What is interesting about this Poll is it reflects the same level of support shown when Prop 1A passed in November 2008. Prop 1A passed by a 52.62 percent margin. Most of the yes votes came from the Bay Area, around Sacramento and Los Angeles County. In the San Joaquin Valley in 2008 it was supported by the counties with the largest cities like Kern, Fresno, and Merced. The 2008 election had larger than usual voter turnout, even for a Presidential election which greatly helped to get Prop 1A passed. In this recent PPIC poll the issues of greatest concern for Californians were jobs and the economy, not opposition to High Speed Rail.

If construction can get underway this summer, support of the High Speed Rail project will increase. Voters are more likely to support a “winner” and if they see money being spent in their communities. This PPIC Poll suggests that people are not opposed to High Speed Rail as such, as concerned about the costs or lack of benefit to them.

Governor Brown has proposed to spend up to 6 billion dollars of Cap and Trade money to match with 4 billion left in the Prop 1A Bond money to build 85 miles of High Speed Railroad between Bakersfield and Palmdale. This won’t include electrification or electric High Speed Trainsets. There is some money to double track in the San Fernando Valley between Los Angeles and Palmdale. But to achieve running times under 3 hours between Los Angeles and the Bay Area will require major tunneling between Sylmar and Palmdale.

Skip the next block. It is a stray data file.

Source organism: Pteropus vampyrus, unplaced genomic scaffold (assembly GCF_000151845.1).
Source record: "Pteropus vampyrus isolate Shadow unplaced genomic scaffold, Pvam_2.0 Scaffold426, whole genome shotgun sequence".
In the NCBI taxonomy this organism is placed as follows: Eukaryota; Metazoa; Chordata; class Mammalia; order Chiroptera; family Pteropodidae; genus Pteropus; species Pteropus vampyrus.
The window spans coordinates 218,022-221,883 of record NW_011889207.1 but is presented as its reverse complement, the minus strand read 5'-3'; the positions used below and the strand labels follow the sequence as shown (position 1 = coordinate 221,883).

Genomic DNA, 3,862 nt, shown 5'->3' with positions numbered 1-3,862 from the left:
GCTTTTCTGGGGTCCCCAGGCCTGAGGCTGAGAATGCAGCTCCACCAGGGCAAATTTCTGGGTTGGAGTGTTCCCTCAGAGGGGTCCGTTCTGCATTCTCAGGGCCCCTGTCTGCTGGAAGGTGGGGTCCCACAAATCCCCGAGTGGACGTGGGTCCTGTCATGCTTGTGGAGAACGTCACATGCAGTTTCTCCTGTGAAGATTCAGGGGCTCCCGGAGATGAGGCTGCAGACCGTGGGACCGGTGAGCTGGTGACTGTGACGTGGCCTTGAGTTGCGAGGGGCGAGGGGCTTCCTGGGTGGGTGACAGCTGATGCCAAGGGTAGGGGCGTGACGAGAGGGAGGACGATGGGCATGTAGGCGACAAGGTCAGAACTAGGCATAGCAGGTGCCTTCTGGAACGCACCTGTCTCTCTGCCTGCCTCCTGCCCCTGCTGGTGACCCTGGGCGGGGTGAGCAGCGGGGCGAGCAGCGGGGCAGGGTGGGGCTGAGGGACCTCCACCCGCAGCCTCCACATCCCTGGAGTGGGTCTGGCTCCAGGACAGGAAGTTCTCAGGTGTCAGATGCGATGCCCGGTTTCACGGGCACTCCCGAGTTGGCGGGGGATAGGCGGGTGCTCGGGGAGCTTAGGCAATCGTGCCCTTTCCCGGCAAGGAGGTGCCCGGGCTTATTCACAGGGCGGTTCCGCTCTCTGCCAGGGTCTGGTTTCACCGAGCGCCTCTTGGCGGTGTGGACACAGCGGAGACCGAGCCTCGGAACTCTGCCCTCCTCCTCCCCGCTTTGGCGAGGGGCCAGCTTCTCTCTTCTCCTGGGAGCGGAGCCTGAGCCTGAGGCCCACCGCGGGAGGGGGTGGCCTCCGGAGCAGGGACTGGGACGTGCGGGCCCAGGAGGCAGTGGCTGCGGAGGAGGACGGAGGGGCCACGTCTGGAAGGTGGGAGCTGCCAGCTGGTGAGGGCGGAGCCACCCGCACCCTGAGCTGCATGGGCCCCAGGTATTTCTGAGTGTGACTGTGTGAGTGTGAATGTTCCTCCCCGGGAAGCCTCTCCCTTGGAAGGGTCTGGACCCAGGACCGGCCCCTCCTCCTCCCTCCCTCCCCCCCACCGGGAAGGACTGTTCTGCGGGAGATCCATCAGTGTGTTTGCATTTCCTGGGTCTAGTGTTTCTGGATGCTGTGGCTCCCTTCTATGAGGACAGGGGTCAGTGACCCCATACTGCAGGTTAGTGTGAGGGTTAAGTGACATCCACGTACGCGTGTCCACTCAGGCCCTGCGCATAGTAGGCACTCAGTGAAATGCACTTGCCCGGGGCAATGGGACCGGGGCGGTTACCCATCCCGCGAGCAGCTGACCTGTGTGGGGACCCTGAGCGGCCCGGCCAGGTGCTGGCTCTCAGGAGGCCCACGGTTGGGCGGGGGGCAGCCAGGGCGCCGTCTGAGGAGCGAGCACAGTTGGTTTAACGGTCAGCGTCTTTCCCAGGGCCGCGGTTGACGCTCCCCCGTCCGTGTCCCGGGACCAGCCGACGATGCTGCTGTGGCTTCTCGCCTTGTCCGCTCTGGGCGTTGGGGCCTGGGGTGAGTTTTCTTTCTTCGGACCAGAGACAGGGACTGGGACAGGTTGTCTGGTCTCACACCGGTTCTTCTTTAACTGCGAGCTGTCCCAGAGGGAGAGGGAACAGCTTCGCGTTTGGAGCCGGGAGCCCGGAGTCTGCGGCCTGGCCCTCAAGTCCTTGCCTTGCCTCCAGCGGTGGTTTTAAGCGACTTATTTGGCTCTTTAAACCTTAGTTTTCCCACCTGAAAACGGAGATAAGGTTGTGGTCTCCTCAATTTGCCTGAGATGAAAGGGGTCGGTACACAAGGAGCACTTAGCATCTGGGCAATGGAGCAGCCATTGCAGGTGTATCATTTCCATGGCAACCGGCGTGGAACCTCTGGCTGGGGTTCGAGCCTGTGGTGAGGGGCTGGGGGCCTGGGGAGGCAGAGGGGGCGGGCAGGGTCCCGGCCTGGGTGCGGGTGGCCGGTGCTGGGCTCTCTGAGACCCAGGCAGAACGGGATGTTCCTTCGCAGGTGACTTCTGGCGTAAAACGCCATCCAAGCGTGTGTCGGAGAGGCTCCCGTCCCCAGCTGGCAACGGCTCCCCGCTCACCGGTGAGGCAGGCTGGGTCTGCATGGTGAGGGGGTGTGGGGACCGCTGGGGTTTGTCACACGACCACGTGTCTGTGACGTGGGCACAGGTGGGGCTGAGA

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Having a passenger railroad connection between Southern California through the San Joaquin Valley to the Bay Area is an important first step. The California High Speed Rail project is expected to be run for profit like most passenger railroads around the world. Private financing is critical to completing this project. That won’t happen until there is a viable passenger rail service in place with an income stream to pay investors to finance major improvements.

As imperfect as the current High Speed Rail Project is, it is the only game in town. It is the only one with the support of the Governor. If the current Prop. 1A bond money is stopped: that kills the 3.2 billion dollars in Federal Funding for the project. Money is tight in government as it is, largely due to the “Tea Party” . Transferring this 13 billion in existing money and possible 6 billion in Cap and Trade to other rail projects won’t happen. Literally we would be back to square one, trying to pass a ballot measure to get the support for a State Wide Rail Passenger project. There is popular support for better rail passenger service in California. Most ballot measures for more rail service pass in California. When these measures don’t pass it is because they barely miss the 2/3 majority needed for a tax increase. If the High Speed Rail project stalled this summer it won’t end progress for rail passenger service in California. But it will delay it for years.